1. Thank you for visiting HeavyEquipmentForums.com! Our objective is to provide industry professionals a place to gather to exchange questions, answers and ideas. We welcome you to register using the "Register" icon at the top of the page. We'd appreciate any help you can offer in spreading the word of our new site. The more members that join, the bigger resource for all to enjoy. Thank you!
  2. ALL NEW MEMBERS READ THIS FIRST!! Thank you for joining Heavy Equipment Forums! If you are new to forums we communicate with "Threads", please search our threads to see if your topic may have already been answered and if not then click "Post New Thread" in the appropriate forum. This will allow all of our members to see your question and give you the best chance to be answered. After you've made a number of posts you will graduate to Full Member status where you'll see a few more privileges. Following these guidelines will help make this the best resource for heavy equipment on the net. Thanks for joining us and I hope you enjoy your stay!!

Should i rebuild my own 1845c cylinders or have them done?

Discussion in 'Compact Wheel Loaders' started by jeffcocase1845c, Nov 5, 2019.

Tags:
  1. jeffcocase1845c

    jeffcocase1845c New Member

    Joined:
    Oct 1, 2019
    Messages:
    3
    Location:
    St louis MO
    Im trying to decide if i should rebuild my own cylinders or have a shop do them. The shop quoted me 220 per cylinder parts and labor. I need to do both lift and both tilt cylinders. Who has rebuilt them?
     
  2. Bumpsteer

    Bumpsteer Senior Member

    Joined:
    Sep 2, 2009
    Messages:
    796
    Occupation:
    Mechanical designer
    Location:
    mid Michigan
    Depends if you have the tools to take them apart and a way to hold them.....had the tilt cylinder on my Bobcat redone years ago, it was done before I was finished with my joyride in an AWS Bobcat...

    Ed
     
  3. 1693TA

    1693TA Well-Known Member

    Joined:
    Feb 28, 2010
    Messages:
    196
    Occupation:
    FAA Radar Engineer, (Retired)
    Location:
    Farmington IL
    I purchased the seal kits for mine and had a hydraulic shop rebuild them. Charged me $50.00 each, (labor) including a pressure test. Actually purchased the seal kits on ebay from a vendor going by "Professor Foam" whom puts kits together. Talked to him personally and a really nice guy whom knows what he's doing.

    All four cylinder kits were less than a hundred delivered which is a LOT cheaper than CNH would charge.....
     
  4. Ronsii

    Ronsii Senior Member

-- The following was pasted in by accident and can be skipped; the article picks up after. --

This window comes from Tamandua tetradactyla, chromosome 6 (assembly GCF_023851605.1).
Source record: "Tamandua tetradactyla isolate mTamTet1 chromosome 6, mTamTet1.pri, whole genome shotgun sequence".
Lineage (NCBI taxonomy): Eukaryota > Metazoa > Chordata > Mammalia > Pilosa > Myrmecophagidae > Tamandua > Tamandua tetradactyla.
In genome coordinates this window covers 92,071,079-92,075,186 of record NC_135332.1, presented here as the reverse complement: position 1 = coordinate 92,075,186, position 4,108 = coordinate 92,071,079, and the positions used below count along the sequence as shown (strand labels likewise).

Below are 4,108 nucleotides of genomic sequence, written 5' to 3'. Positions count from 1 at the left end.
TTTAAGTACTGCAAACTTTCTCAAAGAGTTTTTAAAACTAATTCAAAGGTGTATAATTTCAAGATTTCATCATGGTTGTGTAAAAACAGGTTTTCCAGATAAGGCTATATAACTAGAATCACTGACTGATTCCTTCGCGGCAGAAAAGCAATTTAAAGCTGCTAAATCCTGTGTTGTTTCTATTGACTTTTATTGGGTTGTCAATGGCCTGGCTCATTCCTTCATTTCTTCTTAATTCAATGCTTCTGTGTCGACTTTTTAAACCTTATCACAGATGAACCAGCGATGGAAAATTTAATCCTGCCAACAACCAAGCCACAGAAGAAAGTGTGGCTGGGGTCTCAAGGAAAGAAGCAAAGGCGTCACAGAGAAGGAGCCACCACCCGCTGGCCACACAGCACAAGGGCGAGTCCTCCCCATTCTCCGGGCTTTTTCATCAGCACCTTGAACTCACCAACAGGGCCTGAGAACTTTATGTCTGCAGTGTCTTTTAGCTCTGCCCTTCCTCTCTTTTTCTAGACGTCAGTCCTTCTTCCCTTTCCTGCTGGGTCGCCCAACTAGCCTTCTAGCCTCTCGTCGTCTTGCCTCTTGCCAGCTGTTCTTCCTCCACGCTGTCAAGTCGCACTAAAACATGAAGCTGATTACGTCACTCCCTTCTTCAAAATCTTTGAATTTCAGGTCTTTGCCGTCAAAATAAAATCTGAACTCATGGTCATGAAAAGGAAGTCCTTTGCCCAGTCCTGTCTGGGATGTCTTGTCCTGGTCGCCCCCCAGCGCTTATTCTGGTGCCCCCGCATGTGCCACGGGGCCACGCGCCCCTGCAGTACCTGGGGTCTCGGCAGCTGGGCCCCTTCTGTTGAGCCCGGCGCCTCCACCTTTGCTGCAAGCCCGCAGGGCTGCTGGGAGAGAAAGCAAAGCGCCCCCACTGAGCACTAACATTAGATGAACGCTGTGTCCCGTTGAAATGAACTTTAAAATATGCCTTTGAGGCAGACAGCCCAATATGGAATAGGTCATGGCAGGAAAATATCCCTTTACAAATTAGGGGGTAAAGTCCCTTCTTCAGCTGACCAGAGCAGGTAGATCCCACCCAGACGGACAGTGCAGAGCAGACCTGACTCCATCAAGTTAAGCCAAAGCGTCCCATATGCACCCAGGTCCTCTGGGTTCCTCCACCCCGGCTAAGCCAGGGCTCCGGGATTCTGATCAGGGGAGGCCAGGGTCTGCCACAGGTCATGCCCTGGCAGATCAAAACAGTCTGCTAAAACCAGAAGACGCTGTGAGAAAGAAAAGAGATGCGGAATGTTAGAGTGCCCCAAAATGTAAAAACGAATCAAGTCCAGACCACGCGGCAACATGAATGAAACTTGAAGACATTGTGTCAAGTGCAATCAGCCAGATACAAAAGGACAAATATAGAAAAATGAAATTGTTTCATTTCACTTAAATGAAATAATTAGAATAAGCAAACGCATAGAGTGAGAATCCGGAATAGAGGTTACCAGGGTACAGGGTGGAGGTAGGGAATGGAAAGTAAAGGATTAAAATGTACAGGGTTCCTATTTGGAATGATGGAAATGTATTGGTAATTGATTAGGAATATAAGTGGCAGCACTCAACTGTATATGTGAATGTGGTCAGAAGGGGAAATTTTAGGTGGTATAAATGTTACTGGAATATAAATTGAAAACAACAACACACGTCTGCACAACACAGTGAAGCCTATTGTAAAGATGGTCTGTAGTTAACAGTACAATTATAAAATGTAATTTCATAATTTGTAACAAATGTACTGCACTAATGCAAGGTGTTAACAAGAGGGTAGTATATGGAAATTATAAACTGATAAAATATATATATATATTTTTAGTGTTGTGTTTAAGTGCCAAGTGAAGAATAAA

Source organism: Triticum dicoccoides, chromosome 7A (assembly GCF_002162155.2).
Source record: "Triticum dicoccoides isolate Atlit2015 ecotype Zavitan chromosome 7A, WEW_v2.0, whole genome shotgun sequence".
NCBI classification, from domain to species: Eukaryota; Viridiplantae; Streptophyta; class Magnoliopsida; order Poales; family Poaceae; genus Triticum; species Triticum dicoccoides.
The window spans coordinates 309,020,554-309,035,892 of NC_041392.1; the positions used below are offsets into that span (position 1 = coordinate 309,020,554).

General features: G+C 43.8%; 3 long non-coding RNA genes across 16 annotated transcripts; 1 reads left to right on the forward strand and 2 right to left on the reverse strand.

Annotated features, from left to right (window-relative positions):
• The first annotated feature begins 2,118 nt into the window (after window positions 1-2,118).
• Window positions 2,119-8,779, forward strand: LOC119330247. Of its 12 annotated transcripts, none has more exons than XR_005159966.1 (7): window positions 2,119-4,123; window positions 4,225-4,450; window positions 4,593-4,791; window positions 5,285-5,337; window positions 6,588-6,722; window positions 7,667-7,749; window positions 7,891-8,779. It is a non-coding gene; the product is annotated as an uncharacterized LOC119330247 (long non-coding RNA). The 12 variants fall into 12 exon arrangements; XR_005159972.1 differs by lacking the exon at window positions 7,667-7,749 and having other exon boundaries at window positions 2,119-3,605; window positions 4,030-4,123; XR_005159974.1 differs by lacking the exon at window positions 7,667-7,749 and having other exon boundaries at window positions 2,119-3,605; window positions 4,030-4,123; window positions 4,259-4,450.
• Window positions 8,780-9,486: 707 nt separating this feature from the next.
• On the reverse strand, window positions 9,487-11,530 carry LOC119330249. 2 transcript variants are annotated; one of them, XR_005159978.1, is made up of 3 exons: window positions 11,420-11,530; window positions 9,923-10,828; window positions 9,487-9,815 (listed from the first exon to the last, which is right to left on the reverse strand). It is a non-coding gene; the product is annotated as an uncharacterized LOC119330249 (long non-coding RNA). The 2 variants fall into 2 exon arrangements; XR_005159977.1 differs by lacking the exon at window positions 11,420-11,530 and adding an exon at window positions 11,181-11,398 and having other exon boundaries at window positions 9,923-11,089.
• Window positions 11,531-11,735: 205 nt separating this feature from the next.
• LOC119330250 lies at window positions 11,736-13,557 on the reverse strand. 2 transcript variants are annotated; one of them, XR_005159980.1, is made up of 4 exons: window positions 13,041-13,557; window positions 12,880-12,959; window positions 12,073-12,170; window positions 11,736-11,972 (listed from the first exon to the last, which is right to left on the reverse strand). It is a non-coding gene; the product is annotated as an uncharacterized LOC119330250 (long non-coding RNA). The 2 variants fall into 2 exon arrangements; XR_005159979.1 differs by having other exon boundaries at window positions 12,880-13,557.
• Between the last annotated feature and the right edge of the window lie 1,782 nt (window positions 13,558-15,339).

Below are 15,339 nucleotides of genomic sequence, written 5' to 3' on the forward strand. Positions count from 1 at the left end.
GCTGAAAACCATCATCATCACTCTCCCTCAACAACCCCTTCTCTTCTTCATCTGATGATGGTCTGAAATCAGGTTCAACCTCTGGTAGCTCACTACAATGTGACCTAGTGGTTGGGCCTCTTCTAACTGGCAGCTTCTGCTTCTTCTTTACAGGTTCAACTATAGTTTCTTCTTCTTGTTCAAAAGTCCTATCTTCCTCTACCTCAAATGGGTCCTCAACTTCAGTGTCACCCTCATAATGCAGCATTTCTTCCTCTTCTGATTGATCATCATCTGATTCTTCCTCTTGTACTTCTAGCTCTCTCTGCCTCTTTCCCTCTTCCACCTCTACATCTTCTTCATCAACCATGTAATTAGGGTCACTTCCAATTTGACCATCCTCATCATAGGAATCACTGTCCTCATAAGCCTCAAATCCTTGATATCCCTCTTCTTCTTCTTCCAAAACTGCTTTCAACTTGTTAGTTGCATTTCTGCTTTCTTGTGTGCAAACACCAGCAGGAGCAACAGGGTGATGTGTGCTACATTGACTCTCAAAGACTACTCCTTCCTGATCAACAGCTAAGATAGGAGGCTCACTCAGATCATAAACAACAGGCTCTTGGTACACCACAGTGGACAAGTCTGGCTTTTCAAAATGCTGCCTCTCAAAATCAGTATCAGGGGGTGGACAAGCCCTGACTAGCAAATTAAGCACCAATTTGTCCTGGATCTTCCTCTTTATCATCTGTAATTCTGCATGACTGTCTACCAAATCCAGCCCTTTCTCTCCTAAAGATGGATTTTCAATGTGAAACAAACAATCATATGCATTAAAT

Joined:
    Jun 26, 2011
    Messages:
    3,544
    Occupation:
    s/e Heavy equipment operator
    Location:
    Western Washington
    If all they got to do is slap new seals in them then it should be sort of cheap.... but if things are froze, bad threads, cracks.... rust!!!! then it start getting expensive :eek: honing, machining, welding... it never ends :)
     
  5. 1693TA

    1693TA Well-Known Member

    Joined:
    Feb 28, 2010
    Messages:
    196
    Occupation:
    FAA Radar Engineer, (Retired)
    Location:
    Farmington IL
    Pretty straight forward job if you have the proper tools and jigs to keep things stationary. I had one tilt cylinder seeping so had them all gone through knowing these kinds of things don't normally heal themselves.....
     
    Ronsii likes this.
  6. Ronsii

    Ronsii Senior Member

    Joined:
    Jun 26, 2011
    Messages:
    3,544
    Occupation:
    s/e Heavy equipment operator
    Location:
    Western Washington
    Yes, have done many a small cylinder myself.... just watch out for pitfalls ;)
     
  7. Welder Dave

    Welder Dave Senior Member

    Joined:
    Oct 12, 2014
    Messages:
    3,805
    Location:
    Canada
    See if they will give you a bit of a deal if you do all 4. Looks like they are probably charging an hour labor per cylinder plus the seals.
     
  8. kshansen

    kshansen Senior Member

    Joined:
    Mar 11, 2012
    Messages:
    7,990
    Occupation:
    Retired Mechanic in Stone Quarry
    Location:
    Central New York, USA
    Main thing that might be a problem is the condition of the rams(rods) if the chrome is good and no real dings or pits should not be too bad either doing them yourself or having a shop do them.

    Some times you can even do them while on the machine just unhook to rod end and support with a block of wood. That would not work on the main lift cylinders of a Case 1845C!

    Most of the Case cylinders have small screws in the joint between the head and the barrel that needs to come out to unscrew the head, also call the gland by some. Then you would need a pin spanner wrench to unscrew the head/gland. Next thing is getting the seals out of the gland, usually that is not too bad but getting the new ones in can be tough if you don't have the tool to turn them inside out to install them.

    Tool looks like this:
    seal tool.jpg
    To be honest I never had one of those but if I was doing half a dozen cylinders a year these days I would get one! Never saw one in use till a couple years before I retired. I've seen them online for around $45.00
     
    Ronsii likes this.
  9. Tinkerer

    Tinkerer Senior Member

    Joined:
    May 21, 2009
    Messages:
    4,692
    Location:
    On A Riverbank in IL. USA
    I have one of those tools, Ronsii. It is a must have tool. Fast, easy and no seal damage when using it.
     
    Delmer likes this.